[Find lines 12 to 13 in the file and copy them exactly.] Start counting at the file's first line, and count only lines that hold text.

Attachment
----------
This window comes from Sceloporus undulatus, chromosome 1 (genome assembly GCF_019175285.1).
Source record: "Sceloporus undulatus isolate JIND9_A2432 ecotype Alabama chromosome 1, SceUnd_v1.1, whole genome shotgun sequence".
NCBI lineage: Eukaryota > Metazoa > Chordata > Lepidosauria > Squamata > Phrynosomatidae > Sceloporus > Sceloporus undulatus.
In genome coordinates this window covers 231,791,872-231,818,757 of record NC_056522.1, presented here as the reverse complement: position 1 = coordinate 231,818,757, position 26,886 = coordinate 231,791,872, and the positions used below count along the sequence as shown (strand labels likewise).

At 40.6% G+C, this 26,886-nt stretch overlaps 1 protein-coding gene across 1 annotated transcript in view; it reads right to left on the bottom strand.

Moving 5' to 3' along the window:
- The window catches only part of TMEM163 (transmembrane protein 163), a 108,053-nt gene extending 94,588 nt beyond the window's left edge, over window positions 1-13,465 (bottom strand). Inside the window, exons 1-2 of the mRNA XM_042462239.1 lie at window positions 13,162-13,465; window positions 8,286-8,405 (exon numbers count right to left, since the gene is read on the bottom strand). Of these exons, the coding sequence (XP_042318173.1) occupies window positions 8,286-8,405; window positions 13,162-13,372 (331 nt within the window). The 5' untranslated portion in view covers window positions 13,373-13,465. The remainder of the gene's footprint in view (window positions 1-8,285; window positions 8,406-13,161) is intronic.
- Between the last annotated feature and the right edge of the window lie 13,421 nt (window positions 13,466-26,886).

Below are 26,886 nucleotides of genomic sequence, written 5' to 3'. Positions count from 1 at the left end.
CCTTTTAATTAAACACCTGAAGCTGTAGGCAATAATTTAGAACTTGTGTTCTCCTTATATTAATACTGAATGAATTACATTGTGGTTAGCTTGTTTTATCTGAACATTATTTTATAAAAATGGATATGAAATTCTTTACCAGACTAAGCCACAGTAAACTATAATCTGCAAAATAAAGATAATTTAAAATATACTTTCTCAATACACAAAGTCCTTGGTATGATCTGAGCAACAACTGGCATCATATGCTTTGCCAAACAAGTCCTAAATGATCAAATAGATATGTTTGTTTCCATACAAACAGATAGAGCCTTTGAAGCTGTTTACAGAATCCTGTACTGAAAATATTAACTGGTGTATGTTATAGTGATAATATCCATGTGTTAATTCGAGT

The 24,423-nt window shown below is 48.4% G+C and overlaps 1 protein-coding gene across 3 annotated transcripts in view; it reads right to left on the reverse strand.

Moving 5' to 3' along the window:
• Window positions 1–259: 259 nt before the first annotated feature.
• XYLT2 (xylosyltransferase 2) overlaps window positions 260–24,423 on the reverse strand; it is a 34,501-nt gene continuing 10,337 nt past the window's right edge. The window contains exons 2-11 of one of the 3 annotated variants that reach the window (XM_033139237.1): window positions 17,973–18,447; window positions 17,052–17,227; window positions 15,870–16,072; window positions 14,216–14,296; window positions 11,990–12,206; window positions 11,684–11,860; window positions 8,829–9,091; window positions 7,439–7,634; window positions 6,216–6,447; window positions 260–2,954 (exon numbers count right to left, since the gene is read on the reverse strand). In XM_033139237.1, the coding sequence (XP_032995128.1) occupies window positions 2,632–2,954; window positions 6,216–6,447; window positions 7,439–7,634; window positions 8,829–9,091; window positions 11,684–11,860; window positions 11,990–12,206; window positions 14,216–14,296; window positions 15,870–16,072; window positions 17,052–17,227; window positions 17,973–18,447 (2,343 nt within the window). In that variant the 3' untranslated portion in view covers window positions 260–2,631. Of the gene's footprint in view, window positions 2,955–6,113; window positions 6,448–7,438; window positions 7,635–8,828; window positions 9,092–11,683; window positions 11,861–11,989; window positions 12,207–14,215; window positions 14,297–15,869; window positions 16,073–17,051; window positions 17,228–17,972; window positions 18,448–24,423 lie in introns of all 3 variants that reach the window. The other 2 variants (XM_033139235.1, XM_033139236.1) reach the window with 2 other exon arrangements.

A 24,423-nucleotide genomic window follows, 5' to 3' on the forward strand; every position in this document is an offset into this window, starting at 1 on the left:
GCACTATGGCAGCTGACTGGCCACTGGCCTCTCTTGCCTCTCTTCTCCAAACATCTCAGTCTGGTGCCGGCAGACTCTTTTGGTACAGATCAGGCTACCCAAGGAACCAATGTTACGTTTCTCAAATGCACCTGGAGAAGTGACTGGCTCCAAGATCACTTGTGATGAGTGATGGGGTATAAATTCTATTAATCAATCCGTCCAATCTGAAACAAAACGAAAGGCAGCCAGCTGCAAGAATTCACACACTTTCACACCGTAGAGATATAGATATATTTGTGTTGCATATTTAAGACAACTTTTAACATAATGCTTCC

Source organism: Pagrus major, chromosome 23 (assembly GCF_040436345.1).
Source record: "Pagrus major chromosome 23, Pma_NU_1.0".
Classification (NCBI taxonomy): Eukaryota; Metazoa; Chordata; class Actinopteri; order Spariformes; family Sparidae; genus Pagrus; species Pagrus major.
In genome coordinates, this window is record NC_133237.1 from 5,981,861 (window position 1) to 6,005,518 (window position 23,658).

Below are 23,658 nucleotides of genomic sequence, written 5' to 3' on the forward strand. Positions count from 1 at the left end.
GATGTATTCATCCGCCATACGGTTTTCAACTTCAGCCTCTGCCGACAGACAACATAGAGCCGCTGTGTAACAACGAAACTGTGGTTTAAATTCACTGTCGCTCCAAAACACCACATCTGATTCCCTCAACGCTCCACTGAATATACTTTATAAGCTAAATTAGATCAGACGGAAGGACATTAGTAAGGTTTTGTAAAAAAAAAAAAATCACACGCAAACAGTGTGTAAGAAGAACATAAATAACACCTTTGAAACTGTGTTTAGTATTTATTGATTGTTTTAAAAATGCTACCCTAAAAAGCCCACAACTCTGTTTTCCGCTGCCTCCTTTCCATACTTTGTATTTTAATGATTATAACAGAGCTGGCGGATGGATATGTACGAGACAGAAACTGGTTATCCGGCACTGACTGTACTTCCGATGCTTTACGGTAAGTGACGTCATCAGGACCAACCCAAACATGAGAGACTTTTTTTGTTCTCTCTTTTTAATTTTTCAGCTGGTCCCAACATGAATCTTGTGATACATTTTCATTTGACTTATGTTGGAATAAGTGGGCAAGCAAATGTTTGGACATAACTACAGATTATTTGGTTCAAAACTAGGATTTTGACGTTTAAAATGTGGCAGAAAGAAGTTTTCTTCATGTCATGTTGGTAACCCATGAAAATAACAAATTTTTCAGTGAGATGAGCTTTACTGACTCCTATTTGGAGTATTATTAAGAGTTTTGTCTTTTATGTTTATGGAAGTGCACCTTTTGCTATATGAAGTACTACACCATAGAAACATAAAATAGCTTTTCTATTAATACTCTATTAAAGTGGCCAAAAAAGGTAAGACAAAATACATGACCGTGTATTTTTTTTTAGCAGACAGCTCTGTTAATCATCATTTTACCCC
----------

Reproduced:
Moving 5' to 3' along the window:
• Window positions 1–259: 259 nt before the first annotated feature.